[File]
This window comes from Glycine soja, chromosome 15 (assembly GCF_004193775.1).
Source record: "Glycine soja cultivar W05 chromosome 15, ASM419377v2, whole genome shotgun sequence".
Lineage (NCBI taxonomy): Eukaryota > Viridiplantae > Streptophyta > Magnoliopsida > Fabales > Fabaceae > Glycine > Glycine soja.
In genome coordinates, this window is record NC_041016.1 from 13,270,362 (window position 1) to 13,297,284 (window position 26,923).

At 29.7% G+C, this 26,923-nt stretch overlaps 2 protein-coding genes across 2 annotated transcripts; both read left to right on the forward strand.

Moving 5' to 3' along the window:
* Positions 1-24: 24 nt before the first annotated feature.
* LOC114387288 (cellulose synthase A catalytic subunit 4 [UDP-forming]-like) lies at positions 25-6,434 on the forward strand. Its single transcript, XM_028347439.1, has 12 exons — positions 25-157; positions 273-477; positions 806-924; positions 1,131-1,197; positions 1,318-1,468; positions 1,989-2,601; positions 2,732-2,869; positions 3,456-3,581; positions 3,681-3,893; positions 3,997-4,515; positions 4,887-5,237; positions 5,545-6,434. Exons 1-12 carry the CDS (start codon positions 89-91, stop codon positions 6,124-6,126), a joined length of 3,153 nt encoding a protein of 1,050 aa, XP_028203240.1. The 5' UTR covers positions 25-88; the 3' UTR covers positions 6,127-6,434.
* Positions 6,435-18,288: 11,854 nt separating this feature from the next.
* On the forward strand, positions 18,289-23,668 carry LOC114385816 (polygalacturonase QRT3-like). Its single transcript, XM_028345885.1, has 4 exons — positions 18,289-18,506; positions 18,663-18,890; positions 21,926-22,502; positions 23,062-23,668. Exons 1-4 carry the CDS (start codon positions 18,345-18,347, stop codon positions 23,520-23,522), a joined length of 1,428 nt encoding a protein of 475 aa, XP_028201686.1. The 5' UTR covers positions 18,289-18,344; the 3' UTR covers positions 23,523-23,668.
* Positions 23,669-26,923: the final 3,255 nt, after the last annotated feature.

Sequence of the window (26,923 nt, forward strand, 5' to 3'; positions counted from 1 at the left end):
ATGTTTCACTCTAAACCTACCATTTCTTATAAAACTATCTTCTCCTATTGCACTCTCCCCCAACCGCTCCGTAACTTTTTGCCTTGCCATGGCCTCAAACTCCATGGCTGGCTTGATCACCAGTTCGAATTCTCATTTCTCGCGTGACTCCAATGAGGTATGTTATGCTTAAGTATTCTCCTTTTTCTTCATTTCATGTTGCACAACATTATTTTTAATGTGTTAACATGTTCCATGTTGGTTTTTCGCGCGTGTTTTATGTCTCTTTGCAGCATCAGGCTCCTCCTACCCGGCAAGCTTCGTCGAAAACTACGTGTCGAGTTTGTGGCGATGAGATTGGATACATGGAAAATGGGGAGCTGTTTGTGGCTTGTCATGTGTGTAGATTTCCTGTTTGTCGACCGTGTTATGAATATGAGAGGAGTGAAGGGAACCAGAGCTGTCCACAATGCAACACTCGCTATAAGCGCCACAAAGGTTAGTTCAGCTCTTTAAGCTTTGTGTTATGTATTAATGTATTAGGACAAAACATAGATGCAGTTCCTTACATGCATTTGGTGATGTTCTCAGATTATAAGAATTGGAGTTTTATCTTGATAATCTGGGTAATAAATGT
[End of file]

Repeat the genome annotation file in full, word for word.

This window comes from Glycine soja, chromosome 15 (assembly GCF_004193775.1).
Source record: "Glycine soja cultivar W05 chromosome 15, ASM419377v2, whole genome shotgun sequence".
Lineage (NCBI taxonomy): Eukaryota > Viridiplantae > Streptophyta > Magnoliopsida > Fabales > Fabaceae > Glycine > Glycine soja.
In genome coordinates, this window is record NC_041016.1 from 13,270,362 (window position 1) to 13,297,284 (window position 26,923).

At 29.7% G+C, this 26,923-nt stretch overlaps 2 protein-coding genes across 2 annotated transcripts; both read left to right on the forward strand.

Moving 5' to 3' along the window:
* Positions 1-24: 24 nt before the first annotated feature.
* LOC114387288 (cellulose synthase A catalytic subunit 4 [UDP-forming]-like) lies at positions 25-6,434 on the forward strand. Its single transcript, XM_028347439.1, has 12 exons — positions 25-157; positions 273-477; positions 806-924; positions 1,131-1,197; positions 1,318-1,468; positions 1,989-2,601; positions 2,732-2,869; positions 3,456-3,581; positions 3,681-3,893; positions 3,997-4,515; positions 4,887-5,237; positions 5,545-6,434. Exons 1-12 carry the CDS (start codon positions 89-91, stop codon positions 6,124-6,126), a joined length of 3,153 nt encoding a protein of 1,050 aa, XP_028203240.1. The 5' UTR covers positions 25-88; the 3' UTR covers positions 6,127-6,434.
* Positions 6,435-18,288: 11,854 nt separating this feature from the next.
* On the forward strand, positions 18,289-23,668 carry LOC114385816 (polygalacturonase QRT3-like). Its single transcript, XM_028345885.1, has 4 exons — positions 18,289-18,506; positions 18,663-18,890; positions 21,926-22,502; positions 23,062-23,668. Exons 1-4 carry the CDS (start codon positions 18,345-18,347, stop codon positions 23,520-23,522), a joined length of 1,428 nt encoding a protein of 475 aa, XP_028201686.1. The 5' UTR covers positions 18,289-18,344; the 3' UTR covers positions 23,523-23,668.
* Positions 23,669-26,923: the final 3,255 nt, after the last annotated feature.

Sequence of the window (26,923 nt, forward strand, 5' to 3'; positions counted from 1 at the left end):
ATGTTTCACTCTAAACCTACCATTTCTTATAAAACTATCTTCTCCTATTGCACTCTCCCCCAACCGCTCCGTAACTTTTTGCCTTGCCATGGCCTCAAACTCCATGGCTGGCTTGATCACCAGTTCGAATTCTCATTTCTCGCGTGACTCCAATGAGGTATGTTATGCTTAAGTATTCTCCTTTTTCTTCATTTCATGTTGCACAACATTATTTTTAATGTGTTAACATGTTCCATGTTGGTTTTTCGCGCGTGTTTTATGTCTCTTTGCAGCATCAGGCTCCTCCTACCCGGCAAGCTTCGTCGAAAACTACGTGTCGAGTTTGTGGCGATGAGATTGGATACATGGAAAATGGGGAGCTGTTTGTGGCTTGTCATGTGTGTAGATTTCCTGTTTGTCGACCGTGTTATGAATATGAGAGGAGTGAAGGGAACCAGAGCTGTCCACAATGCAACACTCGCTATAAGCGCCACAAAGGTTAGTTCAGCTCTTTAAGCTTTGTGTTATGTATTAATGTATTAGGACAAAACATAGATGCAGTTCCTTACATGCATTTGGTGATGTTCTCAGATTATAAGAATTGGAGTTTTATCTTGATAATCTGGGTAATAAATGT